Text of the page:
Exposing Hillary So She Won't Get Elected

Those Emails Again: What it Really Means

Yes, we’re still talking about Hillary’s emails, how she kept them on a private server and out of the hands of the archivists and away from Freedom of Information Act (FOIA) requests.

We’re still talking about them because they matter even more now as she steps closer and closer to her party’s nomination, and perhaps the presidency. We’re talking about them because a) their content matters, so we know what kind of leader she was and what kind of decisions she made and, perhaps more importantly, b) we’re still talking about them because they clearly reveal how Hillary will run her administration.

It has been said that a true moral crime takes at least two people: one to commit it, and one to stand by and let it happen. Absent the second person, it is just an evil act in isolation. When good people stand aside in the face of evil, then you cross over into real moral territory.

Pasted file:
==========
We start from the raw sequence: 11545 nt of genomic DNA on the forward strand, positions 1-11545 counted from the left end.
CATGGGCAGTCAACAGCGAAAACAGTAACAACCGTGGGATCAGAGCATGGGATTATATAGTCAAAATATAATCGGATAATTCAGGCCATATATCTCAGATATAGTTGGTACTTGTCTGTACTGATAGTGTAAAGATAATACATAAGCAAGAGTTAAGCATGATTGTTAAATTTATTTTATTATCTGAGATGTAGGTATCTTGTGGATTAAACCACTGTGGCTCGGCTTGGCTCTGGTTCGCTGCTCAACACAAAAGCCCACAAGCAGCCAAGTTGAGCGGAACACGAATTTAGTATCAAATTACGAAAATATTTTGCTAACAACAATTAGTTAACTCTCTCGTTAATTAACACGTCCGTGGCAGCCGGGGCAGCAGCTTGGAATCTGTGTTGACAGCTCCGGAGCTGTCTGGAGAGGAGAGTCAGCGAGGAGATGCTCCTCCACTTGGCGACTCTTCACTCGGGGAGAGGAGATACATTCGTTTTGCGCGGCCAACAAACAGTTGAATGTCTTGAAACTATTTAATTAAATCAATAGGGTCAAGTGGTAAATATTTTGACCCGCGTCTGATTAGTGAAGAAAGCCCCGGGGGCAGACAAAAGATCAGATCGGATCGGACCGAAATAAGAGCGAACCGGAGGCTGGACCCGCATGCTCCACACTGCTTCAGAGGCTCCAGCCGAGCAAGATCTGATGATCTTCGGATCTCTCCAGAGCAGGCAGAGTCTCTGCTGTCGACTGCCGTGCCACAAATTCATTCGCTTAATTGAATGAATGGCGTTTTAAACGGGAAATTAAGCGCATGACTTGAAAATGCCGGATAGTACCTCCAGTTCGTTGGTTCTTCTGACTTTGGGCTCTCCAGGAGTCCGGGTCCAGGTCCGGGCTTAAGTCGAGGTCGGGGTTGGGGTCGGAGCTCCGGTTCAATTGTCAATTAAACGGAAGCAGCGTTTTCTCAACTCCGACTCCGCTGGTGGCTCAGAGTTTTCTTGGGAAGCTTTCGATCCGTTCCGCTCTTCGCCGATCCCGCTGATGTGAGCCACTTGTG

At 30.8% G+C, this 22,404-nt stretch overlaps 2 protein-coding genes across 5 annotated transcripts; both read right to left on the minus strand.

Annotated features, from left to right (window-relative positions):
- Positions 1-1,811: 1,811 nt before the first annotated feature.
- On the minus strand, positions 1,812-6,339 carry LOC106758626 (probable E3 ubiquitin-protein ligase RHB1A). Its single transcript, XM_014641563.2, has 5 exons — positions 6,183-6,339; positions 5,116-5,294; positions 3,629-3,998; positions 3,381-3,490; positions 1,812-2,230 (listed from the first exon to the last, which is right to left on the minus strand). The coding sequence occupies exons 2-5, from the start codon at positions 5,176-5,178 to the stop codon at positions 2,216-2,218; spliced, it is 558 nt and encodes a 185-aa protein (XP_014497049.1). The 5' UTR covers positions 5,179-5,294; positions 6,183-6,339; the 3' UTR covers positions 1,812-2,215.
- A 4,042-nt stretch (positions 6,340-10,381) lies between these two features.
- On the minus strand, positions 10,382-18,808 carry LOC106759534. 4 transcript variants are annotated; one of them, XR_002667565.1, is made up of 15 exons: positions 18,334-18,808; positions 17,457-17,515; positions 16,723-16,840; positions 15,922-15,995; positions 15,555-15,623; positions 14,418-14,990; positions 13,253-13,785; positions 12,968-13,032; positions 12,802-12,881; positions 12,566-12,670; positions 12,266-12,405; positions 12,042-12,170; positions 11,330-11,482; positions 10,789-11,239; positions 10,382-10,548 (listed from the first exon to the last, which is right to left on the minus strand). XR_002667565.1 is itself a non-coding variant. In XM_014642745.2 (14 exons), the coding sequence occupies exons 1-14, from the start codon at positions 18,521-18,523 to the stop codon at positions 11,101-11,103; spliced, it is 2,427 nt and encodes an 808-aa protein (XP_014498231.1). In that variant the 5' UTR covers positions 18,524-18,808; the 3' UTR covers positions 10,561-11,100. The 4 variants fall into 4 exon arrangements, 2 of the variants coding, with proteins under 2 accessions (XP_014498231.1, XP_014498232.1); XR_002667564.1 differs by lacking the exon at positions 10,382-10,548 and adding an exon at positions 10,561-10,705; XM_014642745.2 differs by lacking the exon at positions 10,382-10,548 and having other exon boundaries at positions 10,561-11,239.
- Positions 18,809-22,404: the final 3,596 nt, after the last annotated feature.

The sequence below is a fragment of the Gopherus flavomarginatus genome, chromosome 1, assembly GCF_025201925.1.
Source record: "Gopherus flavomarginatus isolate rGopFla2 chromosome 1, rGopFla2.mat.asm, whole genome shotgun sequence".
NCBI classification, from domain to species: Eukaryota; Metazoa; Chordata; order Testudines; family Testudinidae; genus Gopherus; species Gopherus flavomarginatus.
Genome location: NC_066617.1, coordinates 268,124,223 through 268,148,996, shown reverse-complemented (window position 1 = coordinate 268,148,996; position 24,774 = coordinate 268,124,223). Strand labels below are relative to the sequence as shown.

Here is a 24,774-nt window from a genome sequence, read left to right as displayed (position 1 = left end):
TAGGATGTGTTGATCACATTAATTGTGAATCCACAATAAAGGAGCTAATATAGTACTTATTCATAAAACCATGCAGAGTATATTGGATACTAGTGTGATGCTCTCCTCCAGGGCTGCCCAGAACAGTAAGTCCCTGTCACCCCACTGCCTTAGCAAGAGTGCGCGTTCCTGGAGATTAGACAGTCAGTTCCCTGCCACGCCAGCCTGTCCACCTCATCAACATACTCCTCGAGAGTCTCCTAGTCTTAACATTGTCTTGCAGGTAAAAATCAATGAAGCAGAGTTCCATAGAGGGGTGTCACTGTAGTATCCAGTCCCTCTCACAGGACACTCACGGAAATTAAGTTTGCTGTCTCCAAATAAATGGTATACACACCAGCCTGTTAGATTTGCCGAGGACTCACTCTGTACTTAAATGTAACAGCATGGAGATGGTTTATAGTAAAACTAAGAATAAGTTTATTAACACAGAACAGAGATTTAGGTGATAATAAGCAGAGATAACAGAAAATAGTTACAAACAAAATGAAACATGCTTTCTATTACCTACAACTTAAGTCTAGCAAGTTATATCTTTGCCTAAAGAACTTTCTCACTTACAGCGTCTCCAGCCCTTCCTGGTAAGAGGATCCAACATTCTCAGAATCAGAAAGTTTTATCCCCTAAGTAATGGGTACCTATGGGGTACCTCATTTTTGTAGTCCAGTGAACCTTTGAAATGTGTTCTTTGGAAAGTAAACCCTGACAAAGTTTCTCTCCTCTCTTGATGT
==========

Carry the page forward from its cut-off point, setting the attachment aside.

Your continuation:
And so we listen to Jason Baron, the attorney who formerly served as the director of litigation at National Archives, who bespoke amazement that State Department officials had not done more to discharge their own supervisory duty over Clinton’s recordkeeping practices.

“I remain mystified by the fact that the use of a private e-mail account apparently went either unnoticed or unremarked upon during the four-year tenure in office of the former secretary,” said Baron. ”Simply put, where was everyone? Is there any record indicating that any lawyer, any FOIA officer, any records person, any high-level official ever respectfully confronted the former secretary with reasonable questions about the practice of sending e-mails from a private account? It is unfathomable to me that this would not have been noticed and reported up the chain.”

That matters. If Hillary as an administrator was willing to flaunt any rules, and if she created a climate where her staff was unwilling or afraid to speak up or out, that suggests the same for the White House. In a democracy, what we don’t know really does hurt us.